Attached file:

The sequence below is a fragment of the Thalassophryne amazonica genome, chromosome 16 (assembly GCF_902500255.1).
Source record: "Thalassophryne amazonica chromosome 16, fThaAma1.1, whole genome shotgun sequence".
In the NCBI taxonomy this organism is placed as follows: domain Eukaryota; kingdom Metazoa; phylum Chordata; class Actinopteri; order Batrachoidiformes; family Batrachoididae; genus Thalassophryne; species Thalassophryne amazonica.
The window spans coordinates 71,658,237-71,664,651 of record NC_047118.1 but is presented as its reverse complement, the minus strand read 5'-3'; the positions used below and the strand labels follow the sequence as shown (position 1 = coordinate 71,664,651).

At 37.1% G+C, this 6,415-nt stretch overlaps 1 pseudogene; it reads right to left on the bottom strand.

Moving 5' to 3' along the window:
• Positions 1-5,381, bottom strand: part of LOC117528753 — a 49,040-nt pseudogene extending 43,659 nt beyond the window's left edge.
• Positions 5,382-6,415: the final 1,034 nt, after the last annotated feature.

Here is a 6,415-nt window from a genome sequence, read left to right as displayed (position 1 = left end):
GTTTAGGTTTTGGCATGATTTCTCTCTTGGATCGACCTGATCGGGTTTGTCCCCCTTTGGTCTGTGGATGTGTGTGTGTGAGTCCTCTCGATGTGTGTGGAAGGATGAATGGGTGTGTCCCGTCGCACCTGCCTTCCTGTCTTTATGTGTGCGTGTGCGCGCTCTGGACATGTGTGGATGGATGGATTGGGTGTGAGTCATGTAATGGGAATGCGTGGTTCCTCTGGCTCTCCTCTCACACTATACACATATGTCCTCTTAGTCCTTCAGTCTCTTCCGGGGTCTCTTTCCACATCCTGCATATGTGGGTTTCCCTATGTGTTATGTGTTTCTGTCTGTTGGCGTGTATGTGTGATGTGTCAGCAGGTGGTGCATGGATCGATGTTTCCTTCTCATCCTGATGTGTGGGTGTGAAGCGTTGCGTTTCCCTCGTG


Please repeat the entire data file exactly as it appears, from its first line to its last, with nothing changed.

The sequence below is a fragment of the Thalassophryne amazonica genome, chromosome 16 (assembly GCF_902500255.1).
Source record: "Thalassophryne amazonica chromosome 16, fThaAma1.1, whole genome shotgun sequence".
In the NCBI taxonomy this organism is placed as follows: domain Eukaryota; kingdom Metazoa; phylum Chordata; class Actinopteri; order Batrachoidiformes; family Batrachoididae; genus Thalassophryne; species Thalassophryne amazonica.
The window spans coordinates 71,658,237-71,664,651 of record NC_047118.1 but is presented as its reverse complement, the minus strand read 5'-3'; the positions used below and the strand labels follow the sequence as shown (position 1 = coordinate 71,664,651).

At 37.1% G+C, this 6,415-nt stretch overlaps 1 pseudogene; it reads right to left on the bottom strand.

Moving 5' to 3' along the window:
• Positions 1-5,381, bottom strand: part of LOC117528753 — a 49,040-nt pseudogene extending 43,659 nt beyond the window's left edge.
• Positions 5,382-6,415: the final 1,034 nt, after the last annotated feature.

Here is a 6,415-nt window from a genome sequence, read left to right as displayed (position 1 = left end):
GTTTAGGTTTTGGCATGATTTCTCTCTTGGATCGACCTGATCGGGTTTGTCCCCCTTTGGTCTGTGGATGTGTGTGTGTGAGTCCTCTCGATGTGTGTGGAAGGATGAATGGGTGTGTCCCGTCGCACCTGCCTTCCTGTCTTTATGTGTGCGTGTGCGCGCTCTGGACATGTGTGGATGGATGGATTGGGTGTGAGTCATGTAATGGGAATGCGTGGTTCCTCTGGCTCTCCTCTCACACTATACACATATGTCCTCTTAGTCCTTCAGTCTCTTCCGGGGTCTCTTTCCACATCCTGCATATGTGGGTTTCCCTATGTGTTATGTGTTTCTGTCTGTTGGCGTGTATGTGTGATGTGTCAGCAGGTGGTGCATGGATCGATGTTTCCTTCTCATCCTGATGTGTGGGTGTGAAGCGTTGCGTTTCCCTCGTG